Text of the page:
Cindy Hinant

New York

at Joe Sheftel


For her solo show, “Aesthetic Relations,” New York artist Cindy Hinant used the cosmetics chain Sephora as a place of artistic inquiry. As conveyed by its title, the show questioned the principles of relational esthetics, and suggested dispersions beyond the walls of sanctioned art spaces. Through mixed-medium works shown in the gallery and actions occurring at Sephora stores, the artist suggested that a meaningful group esthetic experience is possible-and perhaps more probable-in a non-art environment.

In contradistinction to the sensory overload of Sephora’s perfumes, powders and paints, Hinant’s show was quietly unadorned. Three wall pieces, two books and a stack of post­cards, all in black and white, comprise the “Sephora Project” (2012). The data-based works included Hinant’s grids of charts cataloguing the varieties of esthetic and social exchanges that she had at Sephora. The artist filled out one chart every time she visited the store, tracking information such as the free samples she acquired and her conversations with salespeople, for example, “Was asked by Sephora employee to have hair curled-served as model for cosmetic product.”

An edition of 500 postcards designed by Hinant and distributed, guerrilla-marketing-style, at various Sephoras, allowed the artist to put forth less defined propositions. The front of the card shows a map of Manhattan dotted with the Sephora logo, and the back lists the addresses for every location. While Hinant’s expressed intention is to open up possibilities for relational esthetics, this gesture raises a perhaps inadvertent question: At what point does critical exploration become mere promotion?

Hinant’s show demonstrated a commitment to disturbing the norms of art, with success and failure at various turns. Sev­eral works explore the formal qualities of the grid, including the video Selfish (2012), which synchronized the appearance of horizontal and vertical lines on the screen to the beats of a Britney Spears song. For a series of small ink-on-paperboard works titled “Bed Grid” (2010-11), Hinant drew grids free­hand while lying in bed at night, according to a gallery worker. The relation between the grid’s exactitude and the vagaries of the human hand has been explored by many artists, such as Agnes Martin and Eva Hesse. Hinant may want to place herself in this lineage, but the drawings lack a strong argument for their own existence.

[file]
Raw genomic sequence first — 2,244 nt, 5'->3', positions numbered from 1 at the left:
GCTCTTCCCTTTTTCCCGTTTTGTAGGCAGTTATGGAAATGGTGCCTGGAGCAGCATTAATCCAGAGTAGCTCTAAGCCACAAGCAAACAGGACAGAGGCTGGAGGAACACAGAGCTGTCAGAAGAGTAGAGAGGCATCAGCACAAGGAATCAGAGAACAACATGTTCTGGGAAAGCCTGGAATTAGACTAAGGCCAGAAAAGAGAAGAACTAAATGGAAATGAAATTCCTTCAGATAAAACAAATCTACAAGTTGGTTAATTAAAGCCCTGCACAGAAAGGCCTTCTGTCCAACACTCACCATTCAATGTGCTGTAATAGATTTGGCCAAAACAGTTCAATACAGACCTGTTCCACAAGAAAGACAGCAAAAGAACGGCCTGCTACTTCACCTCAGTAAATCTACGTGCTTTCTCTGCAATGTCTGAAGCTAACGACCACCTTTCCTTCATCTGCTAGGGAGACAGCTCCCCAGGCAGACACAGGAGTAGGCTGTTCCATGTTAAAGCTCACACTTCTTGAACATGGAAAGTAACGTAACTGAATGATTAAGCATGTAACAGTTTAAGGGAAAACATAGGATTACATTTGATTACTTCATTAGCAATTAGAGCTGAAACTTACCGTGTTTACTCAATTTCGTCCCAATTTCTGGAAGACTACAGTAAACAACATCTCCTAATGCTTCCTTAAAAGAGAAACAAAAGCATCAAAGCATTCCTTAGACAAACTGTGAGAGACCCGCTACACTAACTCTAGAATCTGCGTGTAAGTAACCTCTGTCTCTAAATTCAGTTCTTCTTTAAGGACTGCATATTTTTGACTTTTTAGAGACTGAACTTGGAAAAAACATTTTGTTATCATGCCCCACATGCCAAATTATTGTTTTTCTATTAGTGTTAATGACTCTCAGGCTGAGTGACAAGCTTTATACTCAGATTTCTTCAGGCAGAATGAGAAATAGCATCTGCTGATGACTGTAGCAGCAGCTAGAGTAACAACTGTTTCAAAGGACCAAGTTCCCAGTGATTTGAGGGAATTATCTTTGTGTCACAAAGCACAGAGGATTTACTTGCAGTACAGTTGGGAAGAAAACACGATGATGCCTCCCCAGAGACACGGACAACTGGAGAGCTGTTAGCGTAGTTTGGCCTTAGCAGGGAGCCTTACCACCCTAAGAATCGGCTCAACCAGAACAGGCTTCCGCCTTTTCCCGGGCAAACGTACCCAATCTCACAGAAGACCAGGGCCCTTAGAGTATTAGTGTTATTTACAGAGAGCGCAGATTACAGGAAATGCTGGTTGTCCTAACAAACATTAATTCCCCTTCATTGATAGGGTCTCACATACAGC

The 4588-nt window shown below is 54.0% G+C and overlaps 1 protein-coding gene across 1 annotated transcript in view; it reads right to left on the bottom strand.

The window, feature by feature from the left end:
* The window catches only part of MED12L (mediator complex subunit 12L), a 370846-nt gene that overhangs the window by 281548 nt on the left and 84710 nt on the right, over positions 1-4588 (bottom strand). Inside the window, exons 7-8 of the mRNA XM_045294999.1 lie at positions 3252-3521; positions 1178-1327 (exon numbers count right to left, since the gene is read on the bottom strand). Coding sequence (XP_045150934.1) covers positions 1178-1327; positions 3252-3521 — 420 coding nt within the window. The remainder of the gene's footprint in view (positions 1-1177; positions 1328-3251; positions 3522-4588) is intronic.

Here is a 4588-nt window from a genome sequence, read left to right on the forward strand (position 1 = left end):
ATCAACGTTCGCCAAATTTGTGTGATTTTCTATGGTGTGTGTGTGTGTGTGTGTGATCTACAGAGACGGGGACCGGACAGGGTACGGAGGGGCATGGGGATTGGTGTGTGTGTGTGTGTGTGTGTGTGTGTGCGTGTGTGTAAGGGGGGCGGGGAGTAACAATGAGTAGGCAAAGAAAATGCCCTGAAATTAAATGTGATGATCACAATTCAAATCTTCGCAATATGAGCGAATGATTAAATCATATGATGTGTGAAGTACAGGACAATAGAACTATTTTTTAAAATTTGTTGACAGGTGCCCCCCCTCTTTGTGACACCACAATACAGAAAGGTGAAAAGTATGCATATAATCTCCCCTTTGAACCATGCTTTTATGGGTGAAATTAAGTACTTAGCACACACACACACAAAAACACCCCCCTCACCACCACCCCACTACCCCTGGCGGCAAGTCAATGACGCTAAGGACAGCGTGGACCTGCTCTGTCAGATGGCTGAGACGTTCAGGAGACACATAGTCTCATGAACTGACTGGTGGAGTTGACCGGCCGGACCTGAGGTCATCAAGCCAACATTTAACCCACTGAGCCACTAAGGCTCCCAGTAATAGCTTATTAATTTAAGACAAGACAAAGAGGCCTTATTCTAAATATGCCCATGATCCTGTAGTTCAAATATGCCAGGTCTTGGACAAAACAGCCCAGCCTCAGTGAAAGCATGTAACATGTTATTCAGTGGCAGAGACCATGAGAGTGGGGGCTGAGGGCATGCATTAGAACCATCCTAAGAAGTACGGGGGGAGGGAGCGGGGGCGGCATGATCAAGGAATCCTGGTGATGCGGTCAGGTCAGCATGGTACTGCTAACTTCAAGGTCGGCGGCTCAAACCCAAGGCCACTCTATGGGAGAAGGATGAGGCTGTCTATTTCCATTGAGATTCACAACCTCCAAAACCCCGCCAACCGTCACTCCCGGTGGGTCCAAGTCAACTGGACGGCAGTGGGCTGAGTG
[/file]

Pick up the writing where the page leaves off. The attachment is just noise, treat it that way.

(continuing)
The most compelling works were two large, enigmatic digital C-prints in shadowy gray, each titled Softcore (2012). The subject matter, according to gallery personnel, is hardcore porn imagery the artist found online. The works are unreadable as such. Using Photoshop (almost in the manner of makeup), the artist covers over the explicit scene, presenting only a vague, pretty outline of entwined figures. Complementing these prints were two beige paintings, both titled Makeup Painting (2011). The artist repeatedly pressed her made-up face against 40-by-30-inch sheets of paper. After a month of blotting, the lightly textured, monochrome paintings were complete. The works have the intriguingly lifeless quality of decorative, sponge-painted suburban walls; here, the makeup appears almost more masklike on paper than it does on skin. Joining artists who use makeup as both medium and subject, notably Sanja IvekoviƄ?, Hinant once again places herself in an art historical genealogy. This time it works.

Photo: Cindy Hinant: Makeup Painting, 2011, makeup on paper, 40 by 30 inches; at Joe Sheftel.